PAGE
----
On criminal justice, Sessions has instructed US attorneys to take a much more aggressive line in charging drug, gun, and immigration offenses than they previously had — including undoing an Obama-era policy that allowed attorneys to avoid charging drug offenders with the harshest possible sentence, and instructing prosecutors to stick a federal immigration charge on any defendant who’d entered the US illegally. He’s expanded police powers to seize property from people who haven’t yet been convicted of a crime — including in states whose governments have banned the practice. He’s frozen Department of Justice efforts to oversee police departments accused of overly aggressive or discriminatory practices.
Former superintendent Ronal Serpas of the New Orleans Police Department, co-chairman of Law Enforcement Leaders to Reduce Crime and Incarceration, considers such a “crackdown” to be entirely unnecessary, reports Sarah Pope at Weed Daily.
“From a practitioner’s point of view, marijuana is not a drug that doesn’t have some danger to it, but it’s not the drug that’s driving violent crime in America. That’s not the drug with which we see so much death and destruction on the streets of America. Crack and powdered cocaine, heroin and opioids is where we’re seeing people die on street corners fighting over territory or control.”
Graham: Useless and Clueless?
Though he claimed to believe in sentencing reform, Sen. Lindsey Graham (R-S.C.) actually agreed this week that there needs to be harsher marijuana enforcement.
While often seen as a more palatable face of the GOP, Graham was disappointing in his spineless response.
“I believe marijuana probably needs to be cracked down on, but we’ll see when he sends it over,” Graham said of the task force report.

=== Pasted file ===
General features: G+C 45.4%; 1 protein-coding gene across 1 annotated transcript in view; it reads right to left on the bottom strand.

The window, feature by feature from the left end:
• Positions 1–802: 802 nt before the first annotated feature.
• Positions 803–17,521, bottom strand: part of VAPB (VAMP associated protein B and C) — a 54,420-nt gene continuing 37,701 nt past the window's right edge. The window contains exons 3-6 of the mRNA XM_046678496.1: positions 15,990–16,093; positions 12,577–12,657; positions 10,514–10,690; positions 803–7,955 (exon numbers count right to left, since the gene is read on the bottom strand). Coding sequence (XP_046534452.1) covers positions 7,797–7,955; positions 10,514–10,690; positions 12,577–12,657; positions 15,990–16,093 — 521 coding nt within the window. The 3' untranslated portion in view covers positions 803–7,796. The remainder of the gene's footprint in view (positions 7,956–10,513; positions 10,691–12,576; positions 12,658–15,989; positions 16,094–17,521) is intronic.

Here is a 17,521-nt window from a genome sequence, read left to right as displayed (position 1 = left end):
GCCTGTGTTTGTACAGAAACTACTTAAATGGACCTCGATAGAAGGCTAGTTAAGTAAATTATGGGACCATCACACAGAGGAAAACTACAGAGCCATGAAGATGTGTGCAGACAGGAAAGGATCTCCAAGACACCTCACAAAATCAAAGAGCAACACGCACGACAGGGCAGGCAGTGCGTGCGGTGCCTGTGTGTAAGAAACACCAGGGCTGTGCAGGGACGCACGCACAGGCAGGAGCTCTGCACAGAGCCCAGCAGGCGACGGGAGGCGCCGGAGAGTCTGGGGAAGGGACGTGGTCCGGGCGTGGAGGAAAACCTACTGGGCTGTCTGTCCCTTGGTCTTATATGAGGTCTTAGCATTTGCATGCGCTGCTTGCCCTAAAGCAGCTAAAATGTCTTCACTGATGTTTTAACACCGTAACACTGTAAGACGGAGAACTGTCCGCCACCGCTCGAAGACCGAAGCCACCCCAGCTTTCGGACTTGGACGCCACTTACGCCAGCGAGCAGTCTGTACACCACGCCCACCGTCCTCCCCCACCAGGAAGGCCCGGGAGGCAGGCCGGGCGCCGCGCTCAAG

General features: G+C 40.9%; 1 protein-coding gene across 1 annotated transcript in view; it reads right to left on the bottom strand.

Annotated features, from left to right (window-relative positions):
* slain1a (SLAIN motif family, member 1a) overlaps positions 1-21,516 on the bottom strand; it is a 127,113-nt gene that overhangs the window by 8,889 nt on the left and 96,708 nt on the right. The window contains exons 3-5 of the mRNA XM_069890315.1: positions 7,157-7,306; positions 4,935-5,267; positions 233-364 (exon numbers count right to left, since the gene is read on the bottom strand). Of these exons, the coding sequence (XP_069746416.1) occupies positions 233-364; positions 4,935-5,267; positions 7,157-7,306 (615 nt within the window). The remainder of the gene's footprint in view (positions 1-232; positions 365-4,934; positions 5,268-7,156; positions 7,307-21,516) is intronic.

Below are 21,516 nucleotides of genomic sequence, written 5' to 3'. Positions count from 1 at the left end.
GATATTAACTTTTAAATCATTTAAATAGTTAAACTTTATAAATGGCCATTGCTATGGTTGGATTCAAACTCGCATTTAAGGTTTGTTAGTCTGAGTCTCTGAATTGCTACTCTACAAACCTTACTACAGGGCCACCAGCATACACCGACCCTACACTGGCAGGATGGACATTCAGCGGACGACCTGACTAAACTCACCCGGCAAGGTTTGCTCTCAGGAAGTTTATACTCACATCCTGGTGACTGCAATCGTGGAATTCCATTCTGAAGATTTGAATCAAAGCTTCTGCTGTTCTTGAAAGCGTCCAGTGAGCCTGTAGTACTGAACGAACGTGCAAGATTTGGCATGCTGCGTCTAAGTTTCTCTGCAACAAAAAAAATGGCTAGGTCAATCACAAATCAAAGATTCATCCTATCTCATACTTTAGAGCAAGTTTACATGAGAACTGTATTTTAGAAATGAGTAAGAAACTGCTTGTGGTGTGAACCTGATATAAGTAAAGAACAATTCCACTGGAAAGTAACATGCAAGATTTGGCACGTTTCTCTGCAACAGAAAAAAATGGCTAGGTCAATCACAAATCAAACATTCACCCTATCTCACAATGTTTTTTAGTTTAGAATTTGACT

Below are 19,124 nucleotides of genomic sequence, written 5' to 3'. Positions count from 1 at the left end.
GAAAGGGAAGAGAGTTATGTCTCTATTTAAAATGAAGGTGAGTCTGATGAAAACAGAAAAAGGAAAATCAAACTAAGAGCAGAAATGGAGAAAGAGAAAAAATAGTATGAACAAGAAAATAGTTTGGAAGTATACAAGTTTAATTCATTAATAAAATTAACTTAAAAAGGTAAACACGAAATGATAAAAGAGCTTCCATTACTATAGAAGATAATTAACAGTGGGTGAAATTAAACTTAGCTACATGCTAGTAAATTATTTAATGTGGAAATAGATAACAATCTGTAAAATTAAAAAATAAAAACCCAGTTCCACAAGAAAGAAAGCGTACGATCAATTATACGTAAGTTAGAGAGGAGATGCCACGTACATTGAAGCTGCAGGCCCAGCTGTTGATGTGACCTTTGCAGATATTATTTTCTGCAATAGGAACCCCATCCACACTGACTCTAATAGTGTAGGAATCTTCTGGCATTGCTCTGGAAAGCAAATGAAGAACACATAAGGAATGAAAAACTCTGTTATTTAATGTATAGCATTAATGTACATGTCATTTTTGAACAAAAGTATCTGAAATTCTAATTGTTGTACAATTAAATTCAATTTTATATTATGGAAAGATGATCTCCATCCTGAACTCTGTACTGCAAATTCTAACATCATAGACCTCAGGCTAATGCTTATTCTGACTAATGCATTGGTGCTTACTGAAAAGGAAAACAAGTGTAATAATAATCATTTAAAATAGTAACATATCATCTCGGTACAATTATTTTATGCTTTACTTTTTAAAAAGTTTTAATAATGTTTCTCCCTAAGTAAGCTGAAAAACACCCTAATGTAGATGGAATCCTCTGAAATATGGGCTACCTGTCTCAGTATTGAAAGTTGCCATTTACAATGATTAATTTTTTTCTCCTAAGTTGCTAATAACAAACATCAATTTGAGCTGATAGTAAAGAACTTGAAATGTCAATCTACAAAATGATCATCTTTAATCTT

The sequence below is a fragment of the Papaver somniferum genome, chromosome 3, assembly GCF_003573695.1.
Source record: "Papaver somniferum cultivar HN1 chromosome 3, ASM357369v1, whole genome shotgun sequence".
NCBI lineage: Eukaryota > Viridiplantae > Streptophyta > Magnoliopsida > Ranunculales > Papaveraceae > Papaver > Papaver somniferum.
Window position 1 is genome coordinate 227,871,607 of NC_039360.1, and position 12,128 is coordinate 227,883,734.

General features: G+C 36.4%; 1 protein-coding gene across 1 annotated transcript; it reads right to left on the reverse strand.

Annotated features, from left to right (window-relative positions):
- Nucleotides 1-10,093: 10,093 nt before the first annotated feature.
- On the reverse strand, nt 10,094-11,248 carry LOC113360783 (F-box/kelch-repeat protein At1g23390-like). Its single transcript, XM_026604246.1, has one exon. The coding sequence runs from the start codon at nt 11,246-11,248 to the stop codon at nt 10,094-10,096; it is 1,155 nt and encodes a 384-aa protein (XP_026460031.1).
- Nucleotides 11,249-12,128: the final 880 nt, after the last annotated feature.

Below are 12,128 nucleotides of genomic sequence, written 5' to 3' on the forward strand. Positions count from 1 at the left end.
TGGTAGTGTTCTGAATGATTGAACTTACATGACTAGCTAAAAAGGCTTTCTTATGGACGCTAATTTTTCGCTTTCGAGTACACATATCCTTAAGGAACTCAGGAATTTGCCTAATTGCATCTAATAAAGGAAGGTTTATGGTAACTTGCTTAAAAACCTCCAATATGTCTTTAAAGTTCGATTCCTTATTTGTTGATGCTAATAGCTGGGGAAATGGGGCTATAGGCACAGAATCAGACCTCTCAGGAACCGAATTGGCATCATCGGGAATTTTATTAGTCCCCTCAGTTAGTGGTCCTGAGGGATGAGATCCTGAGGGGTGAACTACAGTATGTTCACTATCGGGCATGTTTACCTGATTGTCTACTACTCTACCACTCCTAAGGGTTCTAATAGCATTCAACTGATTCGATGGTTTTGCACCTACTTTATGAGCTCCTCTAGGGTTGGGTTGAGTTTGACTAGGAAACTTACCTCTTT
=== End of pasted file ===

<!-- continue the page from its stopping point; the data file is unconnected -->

CARERS Act Would Change Federal Policy
Legislation introduced last month by Sens. Kirsten Gillibrand (D-N.Y.), Cory Booker (D-N.J.), Lisa Murkowski (R-Alaska), Al Franken (D-Minn.), Mike Lee (R-Utah) and Paul introduced — known as the The Compassionate Access, Research Expansion and Respect States (CARERS) Act — would amend federal law to allow states to set their own medical marijuana policies.
Trump last month pushed back against the Rohrabacher-Farr Amendment, which contains Congressional ban on the DOJ interfering with state medical marijuana laws.
In his signing statement, Trump asserted that he isn’t “legally bound” by the limits on federal marijuana enforcement imposed by Congress, saying he reserved the right to enforce federal law in any state.
Rising Tensions Between Trump and Sessions
Since a very public rift has emerged between Trump and Sessions, the planned crackdown could be affected. If the Attorney General resigns, his seeming preoccupation with marijuana enforcement could possibly be reevaluated.
Trump, in a New York Times interview, whined that Sessions’ decision to recuse himself from the Russia investigation was “very unfair” to him. Cheeto Jesus went even farther on Monday morning, calling Sessions “beleaguered” in an early morning tweet. The Alabama Senator had been one of Trump’s earliest and strongest supporters, raising questions about whether the Spray-Tan Superman was capable of reciprocating loyalty.
“The president initially bonded with Sessions because he saw him as a tough guy,” longtime ally Roger Stone said in an interview with The Times. “Now he’s saying: ‘Where’s my tough guy? Why doesn’t he have my back?’ There’s a lack of aggressiveness with Sessions, unless it involves chasing people for smoking pot.”